How To Build A Book Collection: Your Starting Guide

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Lucas Maxwell has been working with youth in libraries for over fifteen years. Originally from Nova Scotia, Canada, he’s been a high school librarian in London, UK for over a decade. In 2017 he won the UK’s School Librarian of the Year award and in 2022 he was named the UK Literacy Association’s Reading For Pleasure Teacher Champion. He loves Dungeons & Dragons and is the author of Let’s Roll: A Guide for Setting up Tabletop Roleplaying Games in Your School or Public Library. You can follow him on Twitter and on his blog.

Bibliophilioa means a “love of books,” and what better way to demonstrate your love than to learn how to build a book collection? To get started, we have a whole article on the philosophy of book collecting to mull over.

You don’t need to be wealthy to collect books, and there is no set number of books that denotes a “collection.” You also do not have to be an avid reader, although, in my opinion, it helps. Having a book collection is an art form in many ways; it is a little window into your fears, likes, and dreams. We should always have immediate access to books that are important to us. That is my main advice when it comes to building a book collection: what are the books that you’d take with you if you were leaving for somewhere on very short notice?

There are hundreds of reasons why someone would collect books. For me, it’s a comfort thing: I love to see the books, pull them off the shelves, and remind myself of where and who I was when I read them.

For the beginning book collector, I’m going to guide you through the different ways to collect books, how to collect on a budget, and more.

How to Build a Book Collection: Where to Start

If you’re serious about starting a book collection, you need to ask yourself what kinds of books you want to put on your shelves. For me, they are books that help me remember my childhood, and I have branched off from there. Titles like The Hobbit were some of the first books I really connected with; therefore, I started to collect fantasy books. As I got older, I got into sci-fi as well. If I look over my bookshelves, I can see how my tastes and personality have changed over the years.

My advice is to narrow down what you want as much as possible. Just saying “I’m going to collect science fiction” isn’t enough because there’s simply too much out there. Seek out a time period that interests you or a sub-genre that you find particularly fascinating. Then, grow it out from there or stop it at a certain spot and focus on a different genre or time period.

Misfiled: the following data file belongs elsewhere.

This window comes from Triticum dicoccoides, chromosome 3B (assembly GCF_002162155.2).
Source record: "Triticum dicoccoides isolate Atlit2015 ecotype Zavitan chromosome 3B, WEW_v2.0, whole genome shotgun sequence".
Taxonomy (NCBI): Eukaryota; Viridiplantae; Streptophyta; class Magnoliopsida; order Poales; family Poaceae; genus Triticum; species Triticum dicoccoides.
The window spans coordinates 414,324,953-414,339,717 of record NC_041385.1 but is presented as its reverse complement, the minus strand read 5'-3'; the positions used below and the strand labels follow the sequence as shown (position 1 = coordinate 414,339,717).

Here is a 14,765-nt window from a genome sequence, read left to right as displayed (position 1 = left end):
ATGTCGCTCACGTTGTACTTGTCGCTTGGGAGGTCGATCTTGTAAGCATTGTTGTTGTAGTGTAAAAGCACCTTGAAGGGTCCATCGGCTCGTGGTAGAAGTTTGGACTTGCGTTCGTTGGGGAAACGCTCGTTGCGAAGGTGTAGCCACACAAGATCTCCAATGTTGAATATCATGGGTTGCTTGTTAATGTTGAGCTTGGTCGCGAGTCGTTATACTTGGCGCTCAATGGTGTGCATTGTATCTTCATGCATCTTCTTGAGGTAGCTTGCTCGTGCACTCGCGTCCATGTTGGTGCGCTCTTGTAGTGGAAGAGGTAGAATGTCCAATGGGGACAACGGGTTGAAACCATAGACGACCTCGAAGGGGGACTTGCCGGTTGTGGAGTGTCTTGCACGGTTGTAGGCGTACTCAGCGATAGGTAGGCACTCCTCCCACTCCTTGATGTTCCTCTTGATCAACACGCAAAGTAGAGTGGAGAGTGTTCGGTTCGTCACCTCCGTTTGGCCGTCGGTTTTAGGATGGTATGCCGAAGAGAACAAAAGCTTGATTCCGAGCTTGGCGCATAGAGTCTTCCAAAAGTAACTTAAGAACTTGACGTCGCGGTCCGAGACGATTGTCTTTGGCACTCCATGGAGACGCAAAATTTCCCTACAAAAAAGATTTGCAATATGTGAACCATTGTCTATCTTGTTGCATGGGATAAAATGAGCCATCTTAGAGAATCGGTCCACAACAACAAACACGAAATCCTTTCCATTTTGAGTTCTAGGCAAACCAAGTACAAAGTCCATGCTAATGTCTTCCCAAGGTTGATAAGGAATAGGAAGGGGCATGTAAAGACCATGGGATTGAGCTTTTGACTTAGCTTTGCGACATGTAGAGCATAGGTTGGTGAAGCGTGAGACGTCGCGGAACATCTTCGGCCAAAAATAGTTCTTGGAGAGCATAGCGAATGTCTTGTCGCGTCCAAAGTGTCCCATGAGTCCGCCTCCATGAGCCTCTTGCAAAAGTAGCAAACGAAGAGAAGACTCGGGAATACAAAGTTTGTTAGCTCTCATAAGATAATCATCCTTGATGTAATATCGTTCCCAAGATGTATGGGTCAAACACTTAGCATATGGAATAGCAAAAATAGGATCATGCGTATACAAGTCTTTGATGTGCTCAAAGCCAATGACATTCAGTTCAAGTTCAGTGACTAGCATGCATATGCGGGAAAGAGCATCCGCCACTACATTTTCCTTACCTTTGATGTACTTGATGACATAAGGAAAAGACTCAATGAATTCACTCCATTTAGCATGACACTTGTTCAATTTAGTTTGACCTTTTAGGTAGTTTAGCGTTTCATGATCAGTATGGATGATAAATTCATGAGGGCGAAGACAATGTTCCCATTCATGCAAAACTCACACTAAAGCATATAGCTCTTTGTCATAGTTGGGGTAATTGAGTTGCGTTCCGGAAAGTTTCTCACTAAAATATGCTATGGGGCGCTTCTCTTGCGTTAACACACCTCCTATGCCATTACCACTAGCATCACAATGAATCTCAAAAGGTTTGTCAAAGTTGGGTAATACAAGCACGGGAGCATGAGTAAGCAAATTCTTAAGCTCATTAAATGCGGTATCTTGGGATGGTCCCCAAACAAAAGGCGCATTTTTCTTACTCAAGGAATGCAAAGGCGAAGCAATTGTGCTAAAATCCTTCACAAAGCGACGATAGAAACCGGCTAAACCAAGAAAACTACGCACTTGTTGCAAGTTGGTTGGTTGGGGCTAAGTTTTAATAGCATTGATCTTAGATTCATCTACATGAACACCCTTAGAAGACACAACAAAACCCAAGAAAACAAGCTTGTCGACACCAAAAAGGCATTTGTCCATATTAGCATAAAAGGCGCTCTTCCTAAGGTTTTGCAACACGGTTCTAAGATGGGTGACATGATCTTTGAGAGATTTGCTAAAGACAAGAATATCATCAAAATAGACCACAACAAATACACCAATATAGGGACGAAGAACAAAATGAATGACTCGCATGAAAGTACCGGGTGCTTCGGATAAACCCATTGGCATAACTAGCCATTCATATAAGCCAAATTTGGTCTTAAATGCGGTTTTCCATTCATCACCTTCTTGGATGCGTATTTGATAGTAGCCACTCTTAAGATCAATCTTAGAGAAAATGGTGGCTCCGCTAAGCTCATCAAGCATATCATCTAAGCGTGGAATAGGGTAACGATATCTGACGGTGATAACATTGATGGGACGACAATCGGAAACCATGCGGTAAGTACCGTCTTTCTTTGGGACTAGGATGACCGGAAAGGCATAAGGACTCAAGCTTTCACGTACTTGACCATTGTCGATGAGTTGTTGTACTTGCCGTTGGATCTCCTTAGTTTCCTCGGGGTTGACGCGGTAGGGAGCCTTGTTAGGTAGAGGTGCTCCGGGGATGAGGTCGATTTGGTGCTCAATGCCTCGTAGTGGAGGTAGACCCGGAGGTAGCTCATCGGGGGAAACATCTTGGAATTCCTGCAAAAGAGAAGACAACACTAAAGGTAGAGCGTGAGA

It’s also worth thinking about the kind of editions you’d like to collect. Are you trying to complete a set? Is there a certain publisher you like, and you’re hoping to collect the classics they’ve published? Are you looking for leather-bound books or Folio Society editions? Consider both the titles and the editions you’re seeking out.

The bottom line is, start with the kinds of books you love, start simple, and don’t over-complicate things.

How To Find Rare Books

This can be a challenge due to scarcity and cost, but there are a few steps you can take to find rare and vintage books.

First, visit an antiquarian bookshop if you have one in your area. If not, you can use sites like BookFinder, which can offer a guide on what a book is worth.

Another great place to look is Biblio, which specializes in out-of-print books and can connect you to over 5,500 bookstores, says book collector Marye Audet.

Subbiah Yadlam, an expert on rare books, recommends starting with the Antiquarian Bookseller’s Association. Yadlam suggests reading up on their articles. They occasionally even hold seminars and talks.

You might be on the hunt for that elusive first-edition book. It’s not an easy matter, as the folks over at AbeBooks explain. This is because different publishers use different ways to publish and imprint their books, so it can be a confusing mess. Some publishers do not put any first-edition notes on their pages, especially if they were printed before 1900.

How do you navigate all of this, you ask? If you’re lucky, the publisher will have written “first edition” or “first printing” on the copyright page. Unfortunately, this isn’t always foolproof; some books marked this way aren’t true first editions, but it gives you a good place to start.